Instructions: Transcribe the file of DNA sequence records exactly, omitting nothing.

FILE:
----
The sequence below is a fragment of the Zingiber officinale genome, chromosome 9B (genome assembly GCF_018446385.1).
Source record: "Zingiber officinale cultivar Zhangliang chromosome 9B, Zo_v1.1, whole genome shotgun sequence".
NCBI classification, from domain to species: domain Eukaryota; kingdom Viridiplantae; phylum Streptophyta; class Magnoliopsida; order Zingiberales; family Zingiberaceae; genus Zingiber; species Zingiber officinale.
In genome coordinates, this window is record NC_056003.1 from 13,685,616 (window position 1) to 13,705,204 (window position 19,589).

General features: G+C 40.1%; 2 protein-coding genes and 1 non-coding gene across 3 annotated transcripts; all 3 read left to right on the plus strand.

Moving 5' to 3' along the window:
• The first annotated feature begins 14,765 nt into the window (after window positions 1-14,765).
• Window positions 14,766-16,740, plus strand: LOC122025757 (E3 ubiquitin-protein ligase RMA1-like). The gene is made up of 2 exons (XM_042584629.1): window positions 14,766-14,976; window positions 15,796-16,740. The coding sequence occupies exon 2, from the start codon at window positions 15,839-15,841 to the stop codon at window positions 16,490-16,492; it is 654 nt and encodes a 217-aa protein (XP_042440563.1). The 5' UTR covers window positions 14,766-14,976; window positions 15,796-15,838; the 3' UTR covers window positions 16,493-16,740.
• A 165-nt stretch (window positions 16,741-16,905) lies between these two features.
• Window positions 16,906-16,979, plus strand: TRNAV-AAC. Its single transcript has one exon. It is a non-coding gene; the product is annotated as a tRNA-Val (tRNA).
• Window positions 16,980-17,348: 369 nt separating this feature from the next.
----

The sequence below is a fragment of the Zingiber officinale genome, chromosome 9B (genome assembly GCF_018446385.1).
Source record: "Zingiber officinale cultivar Zhangliang chromosome 9B, Zo_v1.1, whole genome shotgun sequence".
NCBI classification, from domain to species: domain Eukaryota; kingdom Viridiplantae; phylum Streptophyta; class Magnoliopsida; order Zingiberales; family Zingiberaceae; genus Zingiber; species Zingiber officinale.
In genome coordinates, this window is record NC_056003.1 from 13,685,616 (window position 1) to 13,705,204 (window position 19,589).

General features: G+C 40.1%; 2 protein-coding genes and 1 non-coding gene across 3 annotated transcripts; all 3 read left to right on the plus strand.

Moving 5' to 3' along the window:
• The first annotated feature begins 14,765 nt into the window (after window positions 1-14,765).
• Window positions 14,766-16,740, plus strand: LOC122025757 (E3 ubiquitin-protein ligase RMA1-like). The gene is made up of 2 exons (XM_042584629.1): window positions 14,766-14,976; window positions 15,796-16,740. The coding sequence occupies exon 2, from the start codon at window positions 15,839-15,841 to the stop codon at window positions 16,490-16,492; it is 654 nt and encodes a 217-aa protein (XP_042440563.1). The 5' UTR covers window positions 14,766-14,976; window positions 15,796-15,838; the 3' UTR covers window positions 16,493-16,740.
• A 165-nt stretch (window positions 16,741-16,905) lies between these two features.
• Window positions 16,906-16,979, plus strand: TRNAV-AAC. Its single transcript has one exon. It is a non-coding gene; the product is annotated as a tRNA-Val (tRNA).
• Window positions 16,980-17,348: 369 nt separating this feature from the next.